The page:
Lord, have mercy.  
I don't know if you caught it, but it says that children are being adopted by orphanage staff because they've seen the children's potential simply because they're attending school and learning!  (Oh, the things we take for granted here in America!).  Prior to attending school, these children were perceived as being unable to learn and therefore unable to thrive in society.  
What a travesty.
Get this?  At James' orphanage, there are five new children to enroll in the Believe in Me school, but need sponsorship.  You won't believe how much it costs.
Just twenty bucks.
Yep, we get to sponsor our James.  JD and I talked about sponsoring all of them, but I felt like the Lord was nudging me to blog about this to build awareness, but also so that JD and I don't hoard the blessing of sponsoring these kids.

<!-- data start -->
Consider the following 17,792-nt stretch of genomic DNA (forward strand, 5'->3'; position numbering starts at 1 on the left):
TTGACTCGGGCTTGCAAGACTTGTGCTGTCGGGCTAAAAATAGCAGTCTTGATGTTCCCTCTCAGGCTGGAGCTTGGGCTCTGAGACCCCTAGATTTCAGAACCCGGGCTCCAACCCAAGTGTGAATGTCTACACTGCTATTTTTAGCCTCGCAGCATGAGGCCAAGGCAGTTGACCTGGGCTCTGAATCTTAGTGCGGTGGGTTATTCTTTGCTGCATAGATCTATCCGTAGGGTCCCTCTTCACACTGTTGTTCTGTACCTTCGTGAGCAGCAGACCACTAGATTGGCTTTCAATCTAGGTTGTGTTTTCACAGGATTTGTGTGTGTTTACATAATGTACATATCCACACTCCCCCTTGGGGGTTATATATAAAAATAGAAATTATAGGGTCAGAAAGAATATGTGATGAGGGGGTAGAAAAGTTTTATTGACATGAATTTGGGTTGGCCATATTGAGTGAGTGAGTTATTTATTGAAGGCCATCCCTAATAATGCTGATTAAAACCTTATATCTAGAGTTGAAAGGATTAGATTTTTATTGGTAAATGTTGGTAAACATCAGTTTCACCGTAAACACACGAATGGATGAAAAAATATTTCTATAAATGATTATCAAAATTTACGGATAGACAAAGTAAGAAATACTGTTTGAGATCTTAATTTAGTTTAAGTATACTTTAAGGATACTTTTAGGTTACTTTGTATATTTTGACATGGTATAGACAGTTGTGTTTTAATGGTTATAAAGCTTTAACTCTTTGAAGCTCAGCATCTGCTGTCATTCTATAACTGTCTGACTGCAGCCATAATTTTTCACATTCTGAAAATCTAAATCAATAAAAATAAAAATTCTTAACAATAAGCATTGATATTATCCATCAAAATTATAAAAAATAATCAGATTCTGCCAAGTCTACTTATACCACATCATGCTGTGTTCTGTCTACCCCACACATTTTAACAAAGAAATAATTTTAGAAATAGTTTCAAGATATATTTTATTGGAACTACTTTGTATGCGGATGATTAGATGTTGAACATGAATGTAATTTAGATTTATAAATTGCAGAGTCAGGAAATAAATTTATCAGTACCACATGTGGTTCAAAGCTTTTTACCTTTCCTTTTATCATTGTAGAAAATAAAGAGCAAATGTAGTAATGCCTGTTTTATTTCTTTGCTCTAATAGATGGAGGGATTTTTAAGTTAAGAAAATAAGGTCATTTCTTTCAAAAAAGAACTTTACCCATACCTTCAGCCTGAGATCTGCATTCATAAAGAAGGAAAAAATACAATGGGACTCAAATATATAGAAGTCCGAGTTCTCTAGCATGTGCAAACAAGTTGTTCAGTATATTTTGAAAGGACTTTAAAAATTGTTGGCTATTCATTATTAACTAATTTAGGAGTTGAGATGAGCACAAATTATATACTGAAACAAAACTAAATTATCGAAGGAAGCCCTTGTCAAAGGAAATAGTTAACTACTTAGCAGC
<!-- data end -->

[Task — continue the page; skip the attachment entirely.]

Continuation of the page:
Anyone else wanna get in on this awesome chance to bless a little cutie?
Here's what I received back in an email when I said we want to provide sponsorship for James and other children as well:
I would love to talk to you about sponsorship.  We do have five new students we just enrolled this fall, and they all need sponsors.  There are three boys and two girls.  The boys ages are 1 1/2, 5 and 2.  The girls are 5 and 8.  I can send you a little introduction on any of them that includes some photos.  They really are cuties.  Please let me know your thoughts!
I have a strong hunch that if more than five folks want to sponsor children to attend Believe in Me schools that Love Without Boundaries will be glad to spread the love around to other orphanages!